Using Blender with the integrated Magic Trackpad on my MacBook works a treat – it’s intuitive even! It’s a nice surprise in the otherwise daunting user experience Blender has to offer.
Here’s how to navigate a 3D scene using gestures:
- Rotate using two-finger swipe
- Zoom using two-finger pinch, or the PLUS and MINUS keys
- Pan by holding SHIFT and use two-finger swipe
If this happens to work the wrong way round for your brain, it’s easy to invert this behaviour: head over to File – User Preferences – Input and find the option that reads “Natural Trackpad Direction”. Tick it and save the preferences to make it survive an app restart.
While you’re here, consider ticking the box labelled Emulate Numpad – this is handy on a MacBook but also when using the standard Mac Bluetooth Keyboard. Blender makes extensive use of the numeric keys, and without this option they won’t work well on a Mac.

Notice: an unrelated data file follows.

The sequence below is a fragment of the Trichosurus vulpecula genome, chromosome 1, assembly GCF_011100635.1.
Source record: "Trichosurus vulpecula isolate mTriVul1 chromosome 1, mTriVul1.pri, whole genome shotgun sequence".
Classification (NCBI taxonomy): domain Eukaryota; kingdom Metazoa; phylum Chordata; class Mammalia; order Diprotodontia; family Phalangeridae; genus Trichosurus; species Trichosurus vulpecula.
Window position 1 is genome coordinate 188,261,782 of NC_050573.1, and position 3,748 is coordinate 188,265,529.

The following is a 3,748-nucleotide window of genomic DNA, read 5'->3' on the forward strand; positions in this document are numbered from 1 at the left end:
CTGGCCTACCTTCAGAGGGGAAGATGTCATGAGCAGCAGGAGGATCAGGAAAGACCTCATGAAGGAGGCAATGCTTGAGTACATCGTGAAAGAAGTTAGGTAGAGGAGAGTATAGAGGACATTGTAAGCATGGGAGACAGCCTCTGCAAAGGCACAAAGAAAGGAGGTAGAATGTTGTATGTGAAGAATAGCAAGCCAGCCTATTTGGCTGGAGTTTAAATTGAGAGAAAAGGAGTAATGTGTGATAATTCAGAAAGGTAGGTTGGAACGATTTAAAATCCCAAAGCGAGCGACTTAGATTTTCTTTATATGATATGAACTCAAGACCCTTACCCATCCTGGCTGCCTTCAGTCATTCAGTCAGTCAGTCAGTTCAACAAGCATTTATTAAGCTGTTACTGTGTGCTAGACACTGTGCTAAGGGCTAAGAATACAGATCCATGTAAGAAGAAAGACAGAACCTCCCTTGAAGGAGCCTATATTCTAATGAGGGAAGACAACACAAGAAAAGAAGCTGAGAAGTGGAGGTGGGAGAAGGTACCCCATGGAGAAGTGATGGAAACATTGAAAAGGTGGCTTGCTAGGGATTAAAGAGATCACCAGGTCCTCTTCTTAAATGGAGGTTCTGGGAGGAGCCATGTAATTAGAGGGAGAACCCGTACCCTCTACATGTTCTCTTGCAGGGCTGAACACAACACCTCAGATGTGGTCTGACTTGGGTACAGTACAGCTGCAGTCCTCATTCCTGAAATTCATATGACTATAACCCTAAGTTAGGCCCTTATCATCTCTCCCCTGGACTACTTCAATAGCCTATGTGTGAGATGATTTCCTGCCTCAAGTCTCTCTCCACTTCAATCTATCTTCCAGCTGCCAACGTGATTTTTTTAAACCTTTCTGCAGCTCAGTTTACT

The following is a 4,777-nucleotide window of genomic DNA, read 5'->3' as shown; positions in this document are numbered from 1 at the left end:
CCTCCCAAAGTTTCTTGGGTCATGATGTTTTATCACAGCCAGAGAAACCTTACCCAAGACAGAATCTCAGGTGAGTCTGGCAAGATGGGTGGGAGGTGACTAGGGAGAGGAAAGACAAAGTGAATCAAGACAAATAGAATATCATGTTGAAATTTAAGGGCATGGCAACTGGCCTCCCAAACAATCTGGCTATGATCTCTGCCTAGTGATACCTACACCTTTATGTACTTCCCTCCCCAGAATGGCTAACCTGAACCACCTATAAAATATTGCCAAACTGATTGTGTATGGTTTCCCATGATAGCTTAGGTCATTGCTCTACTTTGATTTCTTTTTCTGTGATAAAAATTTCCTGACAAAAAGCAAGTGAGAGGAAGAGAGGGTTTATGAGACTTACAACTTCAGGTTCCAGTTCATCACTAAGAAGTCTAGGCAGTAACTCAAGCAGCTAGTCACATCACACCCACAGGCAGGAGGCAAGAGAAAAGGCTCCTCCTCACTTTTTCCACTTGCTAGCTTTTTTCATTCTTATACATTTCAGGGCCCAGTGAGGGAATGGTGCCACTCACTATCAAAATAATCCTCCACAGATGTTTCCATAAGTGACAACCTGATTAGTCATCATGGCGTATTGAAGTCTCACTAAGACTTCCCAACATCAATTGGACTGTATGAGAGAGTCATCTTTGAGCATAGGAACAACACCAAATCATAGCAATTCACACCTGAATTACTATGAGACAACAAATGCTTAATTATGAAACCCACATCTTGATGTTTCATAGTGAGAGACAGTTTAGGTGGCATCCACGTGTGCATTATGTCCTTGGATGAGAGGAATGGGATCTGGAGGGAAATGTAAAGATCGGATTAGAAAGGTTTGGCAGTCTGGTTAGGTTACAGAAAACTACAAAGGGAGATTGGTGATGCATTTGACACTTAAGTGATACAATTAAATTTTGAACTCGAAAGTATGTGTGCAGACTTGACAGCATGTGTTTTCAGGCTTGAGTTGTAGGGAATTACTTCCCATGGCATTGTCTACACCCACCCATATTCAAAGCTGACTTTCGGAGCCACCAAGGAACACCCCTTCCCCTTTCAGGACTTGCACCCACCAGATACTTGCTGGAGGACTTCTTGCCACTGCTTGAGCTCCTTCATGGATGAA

By default Blender will rotate around the centre of the scene. To rotate around an object instead, select it first by right-clicking it (or two-finger tapping the object), then choose View – Align View – View Selected.
To revert back to rotating around the scene centre, either hit SHIFT-C or select “Centre Cursor and View All”, followed by “Centre View to Cursor” from the same menu.
Any chance we can change that abysmally tiny font to something along the lines of “usable”?
Say no more – I feel your pain: head over to File – User Preferences – System and you can do two things to ease the pain.
Either change the DPI to something higher (the default is 72). This will increase the font size. Or switch Virtual Pixel Mode to Double, doubling the font and icon sizes. It’s meant for higher resolution displays I guess. Works a treat!